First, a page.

Which brings us to Paul Lambert at Norwich. What a magnificent achievement he's had there. I was driving listening to the football commentaries on Monday and although I could not believe Cardiff lost, I was not at all surprised that Norwich won at Portsmouth to clinch automatic promotion afterwards.
To get two promotions in two years is no mean achievement. I was fortunate to do the same with Notts County when we come up from the Second Division. People talk about establishing yourself when you have been promoted, but when you get on a run it's a great feeling and you do feel you can win every time. That they have scored so many late goals shows how good the spirit has been. I'm delighted to see them come up. It's a lovely club. I love Delia and her mother, she's been so supportive of the club through difficult times, she really deserves this.
So do the fans. I was listening to talkSPORT and they were talking about our case. Three Norwich fans came on. They were all pleased they'd gone up but didn't want to win the Championship by default and wished us luck in the outcome. I was struck that when Sharon heard she said, "They'd not want it that way, they have class." I think some of the other clubs would snap their fingers off.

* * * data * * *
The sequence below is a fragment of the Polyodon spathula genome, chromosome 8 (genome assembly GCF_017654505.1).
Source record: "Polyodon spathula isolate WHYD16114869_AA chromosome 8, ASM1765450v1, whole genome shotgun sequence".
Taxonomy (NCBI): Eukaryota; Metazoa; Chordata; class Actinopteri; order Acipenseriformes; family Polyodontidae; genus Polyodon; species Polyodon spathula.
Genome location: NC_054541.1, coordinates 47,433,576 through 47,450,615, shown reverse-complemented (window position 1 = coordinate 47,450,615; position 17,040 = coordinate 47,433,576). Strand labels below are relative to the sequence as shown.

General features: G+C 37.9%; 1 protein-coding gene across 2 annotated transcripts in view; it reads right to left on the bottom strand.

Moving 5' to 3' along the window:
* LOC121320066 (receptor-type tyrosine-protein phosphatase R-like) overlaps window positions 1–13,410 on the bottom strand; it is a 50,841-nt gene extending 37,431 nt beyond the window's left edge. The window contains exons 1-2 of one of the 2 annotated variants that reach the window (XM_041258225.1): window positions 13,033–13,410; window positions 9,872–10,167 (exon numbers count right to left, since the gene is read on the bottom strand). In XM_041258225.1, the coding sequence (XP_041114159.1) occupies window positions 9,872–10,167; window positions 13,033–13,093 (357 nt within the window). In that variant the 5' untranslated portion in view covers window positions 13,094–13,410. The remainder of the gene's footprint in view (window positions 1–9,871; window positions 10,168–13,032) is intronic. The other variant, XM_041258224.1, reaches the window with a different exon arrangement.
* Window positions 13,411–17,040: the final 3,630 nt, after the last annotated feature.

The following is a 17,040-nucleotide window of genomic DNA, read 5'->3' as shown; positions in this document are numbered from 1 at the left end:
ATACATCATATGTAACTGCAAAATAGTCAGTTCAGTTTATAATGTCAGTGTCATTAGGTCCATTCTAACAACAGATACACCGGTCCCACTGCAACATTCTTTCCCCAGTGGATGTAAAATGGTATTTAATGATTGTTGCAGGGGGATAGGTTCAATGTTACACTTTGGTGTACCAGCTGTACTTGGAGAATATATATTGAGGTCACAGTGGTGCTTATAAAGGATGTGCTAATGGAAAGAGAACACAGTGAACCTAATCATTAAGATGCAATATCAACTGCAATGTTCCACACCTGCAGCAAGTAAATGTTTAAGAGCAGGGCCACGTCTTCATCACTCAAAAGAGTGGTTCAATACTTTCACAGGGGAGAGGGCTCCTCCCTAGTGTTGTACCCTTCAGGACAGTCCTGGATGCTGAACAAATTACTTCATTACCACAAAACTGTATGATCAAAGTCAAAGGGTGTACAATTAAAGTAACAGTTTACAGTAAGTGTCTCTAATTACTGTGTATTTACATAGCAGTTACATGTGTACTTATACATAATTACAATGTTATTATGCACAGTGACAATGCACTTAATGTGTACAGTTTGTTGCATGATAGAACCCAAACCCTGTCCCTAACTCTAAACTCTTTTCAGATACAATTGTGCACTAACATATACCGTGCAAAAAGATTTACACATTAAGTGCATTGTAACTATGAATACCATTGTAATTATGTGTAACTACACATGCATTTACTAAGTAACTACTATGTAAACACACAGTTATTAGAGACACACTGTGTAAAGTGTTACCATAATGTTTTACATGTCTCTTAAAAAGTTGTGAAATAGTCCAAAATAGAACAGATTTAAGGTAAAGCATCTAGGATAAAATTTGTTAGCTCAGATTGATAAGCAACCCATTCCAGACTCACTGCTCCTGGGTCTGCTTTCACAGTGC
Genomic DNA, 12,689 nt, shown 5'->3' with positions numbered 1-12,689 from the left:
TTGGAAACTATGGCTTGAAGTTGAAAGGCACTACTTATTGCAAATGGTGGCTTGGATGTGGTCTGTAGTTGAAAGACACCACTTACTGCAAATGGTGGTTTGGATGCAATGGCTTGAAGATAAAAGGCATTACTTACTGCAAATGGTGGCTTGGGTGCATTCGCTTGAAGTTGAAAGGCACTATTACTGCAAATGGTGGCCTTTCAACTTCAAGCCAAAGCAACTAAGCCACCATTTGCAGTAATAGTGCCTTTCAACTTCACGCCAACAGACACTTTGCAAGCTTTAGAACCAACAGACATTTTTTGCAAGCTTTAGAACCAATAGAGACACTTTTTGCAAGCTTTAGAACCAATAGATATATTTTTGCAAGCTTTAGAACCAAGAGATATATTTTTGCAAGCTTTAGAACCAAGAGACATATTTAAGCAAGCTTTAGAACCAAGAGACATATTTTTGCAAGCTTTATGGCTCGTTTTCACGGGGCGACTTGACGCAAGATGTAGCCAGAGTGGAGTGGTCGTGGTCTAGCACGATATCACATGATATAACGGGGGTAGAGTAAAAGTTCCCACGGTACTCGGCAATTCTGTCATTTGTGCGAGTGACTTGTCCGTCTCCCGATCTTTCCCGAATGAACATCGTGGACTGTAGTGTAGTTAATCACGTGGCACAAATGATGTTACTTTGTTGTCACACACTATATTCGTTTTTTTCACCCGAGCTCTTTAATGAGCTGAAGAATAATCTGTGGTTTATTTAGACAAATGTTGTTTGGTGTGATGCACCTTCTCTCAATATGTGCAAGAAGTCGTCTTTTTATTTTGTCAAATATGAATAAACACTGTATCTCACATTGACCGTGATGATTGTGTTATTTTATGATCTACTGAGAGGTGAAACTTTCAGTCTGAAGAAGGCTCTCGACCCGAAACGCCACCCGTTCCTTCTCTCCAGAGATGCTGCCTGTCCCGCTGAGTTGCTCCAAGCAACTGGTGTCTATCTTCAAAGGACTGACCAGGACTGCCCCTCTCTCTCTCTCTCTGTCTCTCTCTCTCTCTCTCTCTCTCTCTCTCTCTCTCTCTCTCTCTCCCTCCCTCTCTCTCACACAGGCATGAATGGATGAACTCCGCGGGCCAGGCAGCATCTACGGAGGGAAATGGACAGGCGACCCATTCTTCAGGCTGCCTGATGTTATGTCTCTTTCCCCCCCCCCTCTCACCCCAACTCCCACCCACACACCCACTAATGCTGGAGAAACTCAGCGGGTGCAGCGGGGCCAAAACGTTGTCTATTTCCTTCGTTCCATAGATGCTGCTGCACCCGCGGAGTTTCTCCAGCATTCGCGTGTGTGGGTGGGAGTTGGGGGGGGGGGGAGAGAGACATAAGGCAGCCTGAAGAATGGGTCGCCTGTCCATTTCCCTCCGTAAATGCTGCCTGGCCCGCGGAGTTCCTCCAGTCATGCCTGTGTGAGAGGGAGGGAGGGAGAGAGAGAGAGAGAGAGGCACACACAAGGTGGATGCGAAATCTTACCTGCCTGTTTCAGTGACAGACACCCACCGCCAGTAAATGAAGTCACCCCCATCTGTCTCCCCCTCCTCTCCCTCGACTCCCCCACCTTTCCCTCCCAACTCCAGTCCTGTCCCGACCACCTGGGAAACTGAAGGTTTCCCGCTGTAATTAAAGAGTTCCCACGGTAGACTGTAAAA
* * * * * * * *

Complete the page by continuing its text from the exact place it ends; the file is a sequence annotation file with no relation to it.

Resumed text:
4. I'm backing United to see off Chelsea's surprising challenge
Who'd have thought a couple of months ago that we'd be in a situation where if Chelsea win a game they'll go top of the league. It's just the minor thing that the game is at Old Trafford. Thankfully for Chelsea they'll have a chance as Manchester United will play the first team. The second team looked out of this world on Wednesday as they brushed Schalke 04 aside as if it was a pre-season friendly. It shows the quality in the squad. While you would not write Chelsea off I still can't see anything other than it being Manchester United's title now.